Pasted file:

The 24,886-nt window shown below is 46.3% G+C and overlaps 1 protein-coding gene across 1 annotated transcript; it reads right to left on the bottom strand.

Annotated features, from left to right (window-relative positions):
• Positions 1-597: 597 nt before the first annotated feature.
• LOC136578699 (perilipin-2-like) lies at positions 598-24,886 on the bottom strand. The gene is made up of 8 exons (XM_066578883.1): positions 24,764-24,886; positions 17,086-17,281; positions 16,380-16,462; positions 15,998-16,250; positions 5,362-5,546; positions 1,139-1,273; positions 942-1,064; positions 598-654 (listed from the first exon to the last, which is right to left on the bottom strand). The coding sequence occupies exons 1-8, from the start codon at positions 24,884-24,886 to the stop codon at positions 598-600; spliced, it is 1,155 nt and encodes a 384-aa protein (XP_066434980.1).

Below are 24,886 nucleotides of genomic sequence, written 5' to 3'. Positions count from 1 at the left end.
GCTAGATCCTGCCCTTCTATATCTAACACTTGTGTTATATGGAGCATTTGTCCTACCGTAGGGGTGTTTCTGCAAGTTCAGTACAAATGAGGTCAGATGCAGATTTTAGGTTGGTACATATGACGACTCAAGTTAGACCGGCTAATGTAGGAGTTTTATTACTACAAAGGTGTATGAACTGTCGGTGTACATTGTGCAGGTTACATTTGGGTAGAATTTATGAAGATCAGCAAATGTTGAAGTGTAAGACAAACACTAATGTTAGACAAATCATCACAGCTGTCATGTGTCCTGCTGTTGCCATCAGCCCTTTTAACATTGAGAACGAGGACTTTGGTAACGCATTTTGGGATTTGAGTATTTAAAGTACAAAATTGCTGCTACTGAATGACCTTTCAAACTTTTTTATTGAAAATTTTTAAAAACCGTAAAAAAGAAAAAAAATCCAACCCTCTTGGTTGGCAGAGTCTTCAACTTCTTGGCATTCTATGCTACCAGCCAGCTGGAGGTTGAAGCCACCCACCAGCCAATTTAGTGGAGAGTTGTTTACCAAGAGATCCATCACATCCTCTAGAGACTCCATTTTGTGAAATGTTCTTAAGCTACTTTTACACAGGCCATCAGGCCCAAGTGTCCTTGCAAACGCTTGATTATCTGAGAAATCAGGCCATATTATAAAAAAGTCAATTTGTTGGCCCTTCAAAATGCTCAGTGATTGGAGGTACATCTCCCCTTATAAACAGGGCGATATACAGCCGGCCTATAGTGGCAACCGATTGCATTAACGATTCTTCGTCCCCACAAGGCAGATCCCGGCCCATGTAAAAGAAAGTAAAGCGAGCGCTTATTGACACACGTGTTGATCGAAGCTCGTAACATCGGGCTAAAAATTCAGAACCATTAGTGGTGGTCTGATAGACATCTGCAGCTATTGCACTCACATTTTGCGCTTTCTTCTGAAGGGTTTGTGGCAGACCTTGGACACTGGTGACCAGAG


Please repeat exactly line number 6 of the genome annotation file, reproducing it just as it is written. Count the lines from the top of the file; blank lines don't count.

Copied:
GCTAGATCCTGCCCTTCTATATCTAACACTTGTGTTATATGGAGCATTTGTCCTACCGTAGGGGTGTTTCTGCAAGTTCAGTACAAATGAGGTCAGATGCAGATTTTAGGTTGGTACATATGACGACTCAAGTTAGACCGGCTAATGTAGGAGTTTTATTACTACAAAGGTGTATGAACTGTCGGTGTACATTGTGCAGGTTACATTTGGGTAGAATTTATGAAGATCAGCAAATGTTGAAGTGTAAGACAAACACTAATGTTAGACAAATCATCACAGCTGTCATGTGTCCTGCTGTTGCCATCAGCCCTTTTAACATTGAGAACGAGGACTTTGGTAACGCATTTTGGGATTTGAGTATTTAAAGTACAAAATTGCTGCTACTGAATGACCTTTCAAACTTTTTTATTGAAAATTTTTAAAAACCGTAAAAAAGAAAAAAAATCCAACCCTCTTGGTTGGCAGAGTCTTCAACTTCTTGGCATTCTATGCTACCAGCCAGCTGGAGGTTGAAGCCACCCACCAGCCAATTTAGTGGAGAGTTGTTTACCAAGAGATCCATCACATCCTCTAGAGACTCCATTTTGTGAAATGTTCTTAAGCTACTTTTACACAGGCCATCAGGCCCAAGTGTCCTTGCAAACGCTTGATTATCTGAGAAATCAGGCCATATTATAAAAAAGTCAATTTGTTGGCCCTTCAAAATGCTCAGTGATTGGAGGTACATCTCCCCTTATAAACAGGGCGATATACAGCCGGCCTATAGTGGCAACCGATTGCATTAACGATTCTTCGTCCCCACAAGGCAGATCCCGGCCCATGTAAAAGAAAGTAAAGCGAGCGCTTATTGACACACGTGTTGATCGAAGCTCGTAACATCGGGCTAAAAATTCAGAACCATTAGTGGTGGTCTGATAGACATCTGCAGCTATTGCACTCACATTTTGCGCTTTCTTCTGAAGGGTTTGTGGCAGACCTTGGACACTGGTGACCAGAG